The rioting at the U.S. Capitol on Wednesday, Jan. 6, 2021, shook us all to the core. While we continue to grapple with our own feelings of anger, anxiety and sadness, we also need to continue our focus on helping children in the aftermath of violence.
The pervasiveness of the media means that many kids were exposed to disturbing images and language. In the immediate aftermath, there was plenty of advice about how to talk with and comfort your children. But psychologists say that it’s also important to monitor your children in the weeks and months following this tragedy.
The American Psychological Association reminds parents to watch for signs of anger, anxiety, fearfulness, grief and shock in their children. Signs that something is wrong may include trouble sleeping, difficulty concentrating on schoolwork and significant changes in their appetite.
When reassuring your children in the wake of tragedy, let them know that while there are troubled people in the world who do things that hurt people, remind your children that many adults, including you, are looking out for their well-being and are dedicated to keeping them safe.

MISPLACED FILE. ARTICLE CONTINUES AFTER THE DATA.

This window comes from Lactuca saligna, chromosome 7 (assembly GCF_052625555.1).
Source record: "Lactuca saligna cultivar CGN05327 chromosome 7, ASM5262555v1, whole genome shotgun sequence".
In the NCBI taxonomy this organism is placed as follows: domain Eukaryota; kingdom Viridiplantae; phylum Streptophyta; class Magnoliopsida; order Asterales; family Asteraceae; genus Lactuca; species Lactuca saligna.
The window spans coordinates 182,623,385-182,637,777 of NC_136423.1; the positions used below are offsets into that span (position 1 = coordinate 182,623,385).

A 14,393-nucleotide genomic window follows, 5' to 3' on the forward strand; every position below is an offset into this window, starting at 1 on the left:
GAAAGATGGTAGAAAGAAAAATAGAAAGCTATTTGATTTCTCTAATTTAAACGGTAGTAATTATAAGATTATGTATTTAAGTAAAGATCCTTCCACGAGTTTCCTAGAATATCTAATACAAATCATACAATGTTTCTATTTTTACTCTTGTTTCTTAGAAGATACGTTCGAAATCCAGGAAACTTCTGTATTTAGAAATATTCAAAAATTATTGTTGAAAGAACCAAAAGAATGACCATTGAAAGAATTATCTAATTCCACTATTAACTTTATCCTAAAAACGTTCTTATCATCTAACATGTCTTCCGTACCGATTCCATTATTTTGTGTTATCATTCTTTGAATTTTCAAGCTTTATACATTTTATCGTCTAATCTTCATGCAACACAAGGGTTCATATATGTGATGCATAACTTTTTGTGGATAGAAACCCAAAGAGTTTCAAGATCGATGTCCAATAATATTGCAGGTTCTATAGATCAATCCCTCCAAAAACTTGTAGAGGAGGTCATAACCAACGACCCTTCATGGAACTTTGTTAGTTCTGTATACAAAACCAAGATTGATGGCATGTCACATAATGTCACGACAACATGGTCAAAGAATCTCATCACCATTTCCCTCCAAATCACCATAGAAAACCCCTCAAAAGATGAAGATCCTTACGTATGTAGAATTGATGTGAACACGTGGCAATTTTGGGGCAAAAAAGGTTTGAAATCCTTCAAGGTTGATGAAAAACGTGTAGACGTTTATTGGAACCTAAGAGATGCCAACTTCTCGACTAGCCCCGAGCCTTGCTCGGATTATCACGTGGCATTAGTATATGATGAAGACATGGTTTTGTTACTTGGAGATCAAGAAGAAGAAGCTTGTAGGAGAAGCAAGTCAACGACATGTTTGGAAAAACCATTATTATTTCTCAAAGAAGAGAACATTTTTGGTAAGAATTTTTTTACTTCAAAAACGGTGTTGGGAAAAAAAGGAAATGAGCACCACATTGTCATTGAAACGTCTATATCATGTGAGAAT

Encourage your children to talk to you about any feelings they may have. Give them the tools to express themselves through art or writing if they want. Explain to them that it’s helpful to talk to you about their feelings. If you find that your child’s anxiety and fear are interfering with his or her life, consult with your pediatrician or a child psychologist focused on trauma.
Take a deep breath, hug your children and remind yourself how incredibly important being a parent is today.
Below are some excellent resources for helping children cope with anxiety, fear or worry in the aftermath of violence.
- Promoting Adjustment and Helping Children Cope (American Academy of Pediatrics)
- Help in Times of Crisis (National Center for School Crisis and Bereavement)
- Catastrophic Mass Violence Resources (National Child Traumatic Stress Network)
- How to Help Kids Cope After a Disaster (eHealthMD)